Spontaneous Ovarian Hyperstimulation Syndrome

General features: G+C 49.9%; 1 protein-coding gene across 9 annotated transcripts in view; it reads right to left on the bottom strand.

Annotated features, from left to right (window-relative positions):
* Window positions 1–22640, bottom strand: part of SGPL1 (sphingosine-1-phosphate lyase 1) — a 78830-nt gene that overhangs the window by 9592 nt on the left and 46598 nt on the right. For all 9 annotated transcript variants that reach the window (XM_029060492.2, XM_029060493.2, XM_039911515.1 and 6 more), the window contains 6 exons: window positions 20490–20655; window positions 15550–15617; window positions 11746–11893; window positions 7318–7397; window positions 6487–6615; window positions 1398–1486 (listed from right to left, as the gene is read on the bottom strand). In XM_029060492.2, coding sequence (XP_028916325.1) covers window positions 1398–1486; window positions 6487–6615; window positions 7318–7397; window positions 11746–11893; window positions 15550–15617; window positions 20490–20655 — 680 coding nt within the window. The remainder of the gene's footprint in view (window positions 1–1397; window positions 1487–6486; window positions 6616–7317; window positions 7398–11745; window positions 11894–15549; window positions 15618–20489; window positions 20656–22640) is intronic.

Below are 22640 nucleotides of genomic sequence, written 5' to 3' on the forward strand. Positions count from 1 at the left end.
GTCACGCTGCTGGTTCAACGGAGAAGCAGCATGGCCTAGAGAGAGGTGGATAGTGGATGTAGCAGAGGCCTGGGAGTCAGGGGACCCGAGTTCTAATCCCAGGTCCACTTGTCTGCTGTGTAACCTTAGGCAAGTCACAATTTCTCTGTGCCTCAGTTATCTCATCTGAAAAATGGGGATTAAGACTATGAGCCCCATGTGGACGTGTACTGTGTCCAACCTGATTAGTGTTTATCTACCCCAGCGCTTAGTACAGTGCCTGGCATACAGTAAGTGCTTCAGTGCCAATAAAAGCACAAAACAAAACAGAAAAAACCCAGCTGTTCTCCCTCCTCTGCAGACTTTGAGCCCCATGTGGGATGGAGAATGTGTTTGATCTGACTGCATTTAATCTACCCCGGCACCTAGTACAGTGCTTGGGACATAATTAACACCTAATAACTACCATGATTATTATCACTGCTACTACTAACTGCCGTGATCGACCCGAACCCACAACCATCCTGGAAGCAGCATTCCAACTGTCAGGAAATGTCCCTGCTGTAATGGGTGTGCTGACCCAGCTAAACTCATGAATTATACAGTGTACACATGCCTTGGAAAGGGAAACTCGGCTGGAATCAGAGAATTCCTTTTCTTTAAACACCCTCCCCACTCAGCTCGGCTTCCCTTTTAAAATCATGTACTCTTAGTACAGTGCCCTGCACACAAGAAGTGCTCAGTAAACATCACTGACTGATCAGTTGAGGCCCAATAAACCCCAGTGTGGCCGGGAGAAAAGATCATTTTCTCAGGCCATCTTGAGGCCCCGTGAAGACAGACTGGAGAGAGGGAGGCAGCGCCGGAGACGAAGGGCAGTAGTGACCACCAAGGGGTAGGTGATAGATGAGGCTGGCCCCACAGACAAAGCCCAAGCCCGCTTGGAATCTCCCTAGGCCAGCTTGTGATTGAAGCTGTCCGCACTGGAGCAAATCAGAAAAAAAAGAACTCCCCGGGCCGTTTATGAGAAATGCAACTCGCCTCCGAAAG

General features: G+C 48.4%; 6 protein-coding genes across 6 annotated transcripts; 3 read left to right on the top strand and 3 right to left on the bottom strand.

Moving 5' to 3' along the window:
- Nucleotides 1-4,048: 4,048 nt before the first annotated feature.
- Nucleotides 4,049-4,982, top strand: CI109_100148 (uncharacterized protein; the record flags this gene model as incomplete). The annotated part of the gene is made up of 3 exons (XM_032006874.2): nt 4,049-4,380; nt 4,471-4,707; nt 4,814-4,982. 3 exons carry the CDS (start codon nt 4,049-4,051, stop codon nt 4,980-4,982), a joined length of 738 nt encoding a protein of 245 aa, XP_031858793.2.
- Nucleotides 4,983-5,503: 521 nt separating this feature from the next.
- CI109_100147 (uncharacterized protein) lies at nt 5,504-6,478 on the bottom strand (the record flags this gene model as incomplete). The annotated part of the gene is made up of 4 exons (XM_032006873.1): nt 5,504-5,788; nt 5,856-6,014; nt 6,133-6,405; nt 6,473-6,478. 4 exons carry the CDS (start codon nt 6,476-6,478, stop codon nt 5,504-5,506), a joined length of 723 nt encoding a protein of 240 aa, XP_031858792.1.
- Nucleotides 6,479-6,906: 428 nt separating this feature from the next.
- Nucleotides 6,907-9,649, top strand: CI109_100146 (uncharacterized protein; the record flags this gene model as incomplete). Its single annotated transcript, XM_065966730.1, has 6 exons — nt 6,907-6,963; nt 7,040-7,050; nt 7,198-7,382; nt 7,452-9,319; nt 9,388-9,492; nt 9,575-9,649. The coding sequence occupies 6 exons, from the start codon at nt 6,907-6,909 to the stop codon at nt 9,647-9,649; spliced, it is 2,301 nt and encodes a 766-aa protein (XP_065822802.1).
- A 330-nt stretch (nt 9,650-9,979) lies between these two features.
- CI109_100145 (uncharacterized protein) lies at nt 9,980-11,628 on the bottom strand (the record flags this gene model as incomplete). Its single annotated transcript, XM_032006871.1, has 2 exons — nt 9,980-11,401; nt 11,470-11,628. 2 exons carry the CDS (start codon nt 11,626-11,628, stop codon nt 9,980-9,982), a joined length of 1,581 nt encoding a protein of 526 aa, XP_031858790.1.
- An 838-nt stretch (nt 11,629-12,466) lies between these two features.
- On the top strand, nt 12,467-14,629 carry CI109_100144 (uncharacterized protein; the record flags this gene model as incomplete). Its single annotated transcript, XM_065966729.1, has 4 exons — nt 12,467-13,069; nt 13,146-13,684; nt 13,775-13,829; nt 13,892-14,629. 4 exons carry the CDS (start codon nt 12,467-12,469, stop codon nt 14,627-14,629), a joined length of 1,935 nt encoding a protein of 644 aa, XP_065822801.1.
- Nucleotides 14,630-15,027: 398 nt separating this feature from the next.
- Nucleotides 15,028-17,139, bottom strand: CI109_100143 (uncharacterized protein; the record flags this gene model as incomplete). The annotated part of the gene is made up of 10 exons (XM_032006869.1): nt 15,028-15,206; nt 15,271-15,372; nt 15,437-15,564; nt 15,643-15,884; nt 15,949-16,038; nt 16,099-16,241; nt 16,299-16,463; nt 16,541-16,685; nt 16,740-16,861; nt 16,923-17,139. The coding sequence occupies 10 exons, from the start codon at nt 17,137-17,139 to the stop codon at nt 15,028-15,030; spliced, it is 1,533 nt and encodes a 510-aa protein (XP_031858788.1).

Spontaneous forms of the ovarian hyperstimulation syndrome (sOHSS) are nearly always reported between 8 and 14 weeks of pregnancy and also with follicle-stimulating hormone (FSH) producing pituitary adenoma. The syndrome has been previously reported in rare instances of increased production of human chorionic gonadotrophin (hCG) such as multiple pregnancies, hydatiforme mole, polycystic ovary disease and elevated concentrations of thyroid-stimulating hormone (TSH) in hypothyreoidism. High levels of these hormones are able to stimulate by natural promiscuous activation the wild-type FSHr, resulting in sporadic presentations of the syndrome. Since 2003, only six different activating FSHr gene mutations have been reported in cases of familial or habitual sOHSS. In addition to five mutations which have been found in the transmembrane helices (Asp567Asn, Asp567Gly, Thr449Ile, Thr449Ala, Ile545Thr), the first germline mutation (c.383C > A, p. Ser 128 Tyr) in the extracelullar domain was identified. All five mutants were abnormally activated by TSH and normal levels of hCG while displaying constitutive activity. In contrast to these mutations, the p.Ser128Tyr mutant displayed an increase in sensitivity only toward hCG. Accordingly, the mutated FSHrs, may be hyperstimulated by the pregnancy-derived hCG or TSH, inducing the occurrence of the syndrome. In the differential diagnosis, malignancy, pregnancy luteoma and hyperreactio luteinalis would have to be excluded. In almost all of the cases the disease regresses spontaneously and could be managed expectantly or conservatively, but with termination of pregnancy or surgery in cases of complications
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